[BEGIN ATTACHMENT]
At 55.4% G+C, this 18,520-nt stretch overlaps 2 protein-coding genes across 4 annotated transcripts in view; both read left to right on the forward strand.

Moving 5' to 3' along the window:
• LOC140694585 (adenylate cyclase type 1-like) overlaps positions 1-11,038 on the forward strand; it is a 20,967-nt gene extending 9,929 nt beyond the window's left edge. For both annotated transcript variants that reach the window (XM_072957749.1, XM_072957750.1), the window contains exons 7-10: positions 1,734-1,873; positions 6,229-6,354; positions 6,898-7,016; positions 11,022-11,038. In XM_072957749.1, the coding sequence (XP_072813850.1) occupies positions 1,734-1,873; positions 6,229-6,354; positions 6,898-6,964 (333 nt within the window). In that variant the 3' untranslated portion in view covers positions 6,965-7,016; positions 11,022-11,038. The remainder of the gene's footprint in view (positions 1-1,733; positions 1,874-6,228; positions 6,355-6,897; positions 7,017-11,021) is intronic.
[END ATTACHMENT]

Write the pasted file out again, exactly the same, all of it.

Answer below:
At 55.4% G+C, this 18,520-nt stretch overlaps 2 protein-coding genes across 4 annotated transcripts in view; both read left to right on the forward strand.

Moving 5' to 3' along the window:
• LOC140694585 (adenylate cyclase type 1-like) overlaps positions 1-11,038 on the forward strand; it is a 20,967-nt gene extending 9,929 nt beyond the window's left edge. For both annotated transcript variants that reach the window (XM_072957749.1, XM_072957750.1), the window contains exons 7-10: positions 1,734-1,873; positions 6,229-6,354; positions 6,898-7,016; positions 11,022-11,038. In XM_072957749.1, the coding sequence (XP_072813850.1) occupies positions 1,734-1,873; positions 6,229-6,354; positions 6,898-6,964 (333 nt within the window). In that variant the 3' untranslated portion in view covers positions 6,965-7,016; positions 11,022-11,038. The remainder of the gene's footprint in view (positions 1-1,733; positions 1,874-6,228; positions 6,355-6,897; positions 7,017-11,021) is intronic.